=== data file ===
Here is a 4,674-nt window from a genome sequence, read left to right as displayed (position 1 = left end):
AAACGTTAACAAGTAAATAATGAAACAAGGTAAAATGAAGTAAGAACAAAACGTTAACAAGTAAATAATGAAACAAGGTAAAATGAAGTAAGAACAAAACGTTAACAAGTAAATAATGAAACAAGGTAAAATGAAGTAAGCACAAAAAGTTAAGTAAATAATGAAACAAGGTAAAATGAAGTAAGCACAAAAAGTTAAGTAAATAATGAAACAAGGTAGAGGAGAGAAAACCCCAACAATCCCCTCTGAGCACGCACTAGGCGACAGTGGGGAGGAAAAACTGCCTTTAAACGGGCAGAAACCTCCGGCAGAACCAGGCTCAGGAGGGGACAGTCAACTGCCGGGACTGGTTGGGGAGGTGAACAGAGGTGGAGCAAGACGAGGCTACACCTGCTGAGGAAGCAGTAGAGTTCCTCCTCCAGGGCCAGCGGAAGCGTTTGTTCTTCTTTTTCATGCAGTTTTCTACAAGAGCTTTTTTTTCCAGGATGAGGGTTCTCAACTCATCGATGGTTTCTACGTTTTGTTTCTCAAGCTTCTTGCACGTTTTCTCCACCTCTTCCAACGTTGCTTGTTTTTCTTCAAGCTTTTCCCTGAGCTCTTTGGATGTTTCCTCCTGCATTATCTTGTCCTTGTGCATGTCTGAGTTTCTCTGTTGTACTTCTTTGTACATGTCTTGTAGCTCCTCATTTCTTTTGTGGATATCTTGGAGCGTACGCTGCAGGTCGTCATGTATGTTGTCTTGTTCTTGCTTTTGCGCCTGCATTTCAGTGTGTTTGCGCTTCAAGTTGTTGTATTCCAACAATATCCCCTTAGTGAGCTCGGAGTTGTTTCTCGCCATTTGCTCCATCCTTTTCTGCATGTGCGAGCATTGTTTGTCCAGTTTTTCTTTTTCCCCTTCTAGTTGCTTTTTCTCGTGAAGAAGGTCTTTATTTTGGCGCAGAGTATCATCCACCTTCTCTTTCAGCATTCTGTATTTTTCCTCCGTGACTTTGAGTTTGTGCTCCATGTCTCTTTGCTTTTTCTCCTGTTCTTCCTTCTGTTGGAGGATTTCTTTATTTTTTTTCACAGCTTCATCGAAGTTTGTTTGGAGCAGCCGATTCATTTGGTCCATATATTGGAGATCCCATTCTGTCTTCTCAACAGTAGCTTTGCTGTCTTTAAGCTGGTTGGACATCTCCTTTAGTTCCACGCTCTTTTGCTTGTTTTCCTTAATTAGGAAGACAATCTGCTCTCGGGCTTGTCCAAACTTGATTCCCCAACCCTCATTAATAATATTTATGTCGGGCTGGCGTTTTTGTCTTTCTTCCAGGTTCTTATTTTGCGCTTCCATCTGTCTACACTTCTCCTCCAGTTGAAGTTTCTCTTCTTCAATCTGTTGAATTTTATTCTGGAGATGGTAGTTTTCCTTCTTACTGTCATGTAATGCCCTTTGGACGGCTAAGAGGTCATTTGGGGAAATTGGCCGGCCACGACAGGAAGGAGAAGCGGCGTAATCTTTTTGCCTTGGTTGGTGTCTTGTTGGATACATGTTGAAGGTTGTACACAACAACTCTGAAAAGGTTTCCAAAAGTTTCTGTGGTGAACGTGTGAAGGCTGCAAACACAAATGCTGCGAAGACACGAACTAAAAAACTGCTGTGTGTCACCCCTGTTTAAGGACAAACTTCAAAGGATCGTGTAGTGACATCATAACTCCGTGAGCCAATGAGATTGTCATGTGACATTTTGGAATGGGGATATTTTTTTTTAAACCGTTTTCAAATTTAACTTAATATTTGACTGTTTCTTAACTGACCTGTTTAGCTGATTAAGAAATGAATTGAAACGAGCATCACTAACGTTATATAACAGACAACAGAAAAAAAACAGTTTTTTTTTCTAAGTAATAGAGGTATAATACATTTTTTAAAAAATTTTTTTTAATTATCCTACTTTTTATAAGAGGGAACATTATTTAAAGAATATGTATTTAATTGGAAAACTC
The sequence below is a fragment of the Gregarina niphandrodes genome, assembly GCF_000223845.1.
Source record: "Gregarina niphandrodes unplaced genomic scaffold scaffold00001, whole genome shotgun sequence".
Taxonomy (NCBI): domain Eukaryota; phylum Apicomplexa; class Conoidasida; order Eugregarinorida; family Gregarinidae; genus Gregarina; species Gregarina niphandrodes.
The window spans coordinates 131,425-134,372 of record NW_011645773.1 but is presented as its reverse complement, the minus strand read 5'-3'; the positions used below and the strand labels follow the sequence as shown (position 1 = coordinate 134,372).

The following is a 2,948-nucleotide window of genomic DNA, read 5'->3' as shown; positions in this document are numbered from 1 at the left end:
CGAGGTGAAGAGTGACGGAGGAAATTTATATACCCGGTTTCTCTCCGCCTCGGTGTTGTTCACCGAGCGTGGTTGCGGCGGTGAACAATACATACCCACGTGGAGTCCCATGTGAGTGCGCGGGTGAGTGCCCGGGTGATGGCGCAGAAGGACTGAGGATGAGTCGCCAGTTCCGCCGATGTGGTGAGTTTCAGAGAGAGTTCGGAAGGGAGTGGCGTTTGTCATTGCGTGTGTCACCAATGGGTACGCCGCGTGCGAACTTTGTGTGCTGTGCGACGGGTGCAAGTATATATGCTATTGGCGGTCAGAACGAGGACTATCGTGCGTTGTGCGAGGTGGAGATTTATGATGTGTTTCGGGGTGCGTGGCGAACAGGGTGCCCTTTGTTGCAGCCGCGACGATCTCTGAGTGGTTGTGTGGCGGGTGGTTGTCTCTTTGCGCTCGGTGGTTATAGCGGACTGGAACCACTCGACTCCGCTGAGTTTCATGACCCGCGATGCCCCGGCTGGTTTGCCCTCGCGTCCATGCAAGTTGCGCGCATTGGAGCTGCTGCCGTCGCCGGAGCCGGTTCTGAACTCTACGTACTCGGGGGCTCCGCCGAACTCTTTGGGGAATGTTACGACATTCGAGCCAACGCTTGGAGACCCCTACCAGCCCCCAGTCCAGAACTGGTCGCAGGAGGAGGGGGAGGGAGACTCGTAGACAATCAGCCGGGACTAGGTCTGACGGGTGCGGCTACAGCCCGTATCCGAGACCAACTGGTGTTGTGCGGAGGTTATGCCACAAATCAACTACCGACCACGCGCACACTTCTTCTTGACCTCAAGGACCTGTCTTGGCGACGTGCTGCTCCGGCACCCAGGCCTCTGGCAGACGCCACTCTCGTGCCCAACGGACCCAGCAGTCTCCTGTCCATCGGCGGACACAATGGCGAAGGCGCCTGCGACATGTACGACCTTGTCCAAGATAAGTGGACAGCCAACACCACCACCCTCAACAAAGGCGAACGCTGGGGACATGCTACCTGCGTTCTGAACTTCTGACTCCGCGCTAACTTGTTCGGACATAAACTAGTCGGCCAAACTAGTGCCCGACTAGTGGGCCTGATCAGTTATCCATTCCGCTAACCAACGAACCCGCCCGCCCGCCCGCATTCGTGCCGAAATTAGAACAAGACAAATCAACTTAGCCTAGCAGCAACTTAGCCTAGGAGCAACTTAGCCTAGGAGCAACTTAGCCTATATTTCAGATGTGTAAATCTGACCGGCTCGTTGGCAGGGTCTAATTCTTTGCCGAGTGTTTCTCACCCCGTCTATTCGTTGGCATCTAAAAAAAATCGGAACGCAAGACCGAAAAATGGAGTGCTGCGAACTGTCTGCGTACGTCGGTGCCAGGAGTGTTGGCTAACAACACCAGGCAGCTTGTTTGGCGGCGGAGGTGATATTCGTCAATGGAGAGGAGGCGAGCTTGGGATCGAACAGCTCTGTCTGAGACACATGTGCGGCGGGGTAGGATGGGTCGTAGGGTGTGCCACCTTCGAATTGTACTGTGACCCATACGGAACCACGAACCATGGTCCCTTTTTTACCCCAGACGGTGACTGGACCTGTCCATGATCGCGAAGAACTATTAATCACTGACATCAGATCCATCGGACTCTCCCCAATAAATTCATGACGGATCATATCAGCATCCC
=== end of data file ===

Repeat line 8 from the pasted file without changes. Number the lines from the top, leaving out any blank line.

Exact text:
CGAGGTGAAGAGTGACGGAGGAAATTTATATACCCGGTTTCTCTCCGCCTCGGTGTTGTTCACCGAGCGTGGTTGCGGCGGTGAACAATACATACCCACGTGGAGTCCCATGTGAGTGCGCGGGTGAGTGCCCGGGTGATGGCGCAGAAGGACTGAGGATGAGTCGCCAGTTCCGCCGATGTGGTGAGTTTCAGAGAGAGTTCGGAAGGGAGTGGCGTTTGTCATTGCGTGTGTCACCAATGGGTACGCCGCGTGCGAACTTTGTGTGCTGTGCGACGGGTGCAAGTATATATGCTATTGGCGGTCAGAACGAGGACTATCGTGCGTTGTGCGAGGTGGAGATTTATGATGTGTTTCGGGGTGCGTGGCGAACAGGGTGCCCTTTGTTGCAGCCGCGACGATCTCTGAGTGGTTGTGTGGCGGGTGGTTGTCTCTTTGCGCTCGGTGGTTATAGCGGACTGGAACCACTCGACTCCGCTGAGTTTCATGACCCGCGATGCCCCGGCTGGTTTGCCCTCGCGTCCATGCAAGTTGCGCGCATTGGAGCTGCTGCCGTCGCCGGAGCCGGTTCTGAACTCTACGTACTCGGGGGCTCCGCCGAACTCTTTGGGGAATGTTACGACATTCGAGCCAACGCTTGGAGACCCCTACCAGCCCCCAGTCCAGAACTGGTCGCAGGAGGAGGGGGAGGGAGACTCGTAGACAATCAGCCGGGACTAGGTCTGACGGGTGCGGCTACAGCCCGTATCCGAGACCAACTGGTGTTGTGCGGAGGTTATGCCACAAATCAACTACCGACCACGCGCACACTTCTTCTTGACCTCAAGGACCTGTCTTGGCGACGTGCTGCTCCGGCACCCAGGCCTCTGGCAGACGCCACTCTCGTGCCCAACGGACCCAGCAGTCTCCTGTCCATCGGCGGACACAATGGCGAAGGCGCCTGCGACATGTACGACCTTGTCCAAGATAAGTGGACAGCCAACACCACCACCCTCAACAAAGGCGAACGCTGGGGACATGCTACCTGCGTTCTGAACTTCTGACTCCGCGCTAACTTGTTCGGACATAAACTAGTCGGCCAAACTAGTGCCCGACTAGTGGGCCTGATCAGTTATCCATTCCGCTAACCAACGAACCCGCCCGCCCGCCCGCATTCGTGCCGAAATTAGAACAAGACAAATCAACTTAGCCTAGCAGCAACTTAGCCTAGGAGCAACTTAGCCTAGGAGCAACTTAGCCTATATTTCAGATGTGTAAATCTGACCGGCTCGTTGGCAGGGTCTAATTCTTTGCCGAGTGTTTCTCACCCCGTCTATTCGTTGGCATCTAAAAAAAATCGGAACGCAAGACCGAAAAATGGAGTGCTGCGAACTGTCTGCGTACGTCGGTGCCAGGAGTGTTGGCTAACAACACCAGGCAGCTTGTTTGGCGGCGGAGGTGATATTCGTCAATGGAGAGGAGGCGAGCTTGGGATCGAACAGCTCTGTCTGAGACACATGTGCGGCGGGGTAGGATGGGTCGTAGGGTGTGCCACCTTCGAATTGTACTGTGACCCATACGGAACCACGAACCATGGTCCCTTTTTTACCCCAGACGGTGACTGGACCTGTCCATGATCGCGAAGAACTATTAATCACTGACATCAGATCCATCGGACTCTCCCCAATAAATTCATGACGGATCATATCAGCATCCC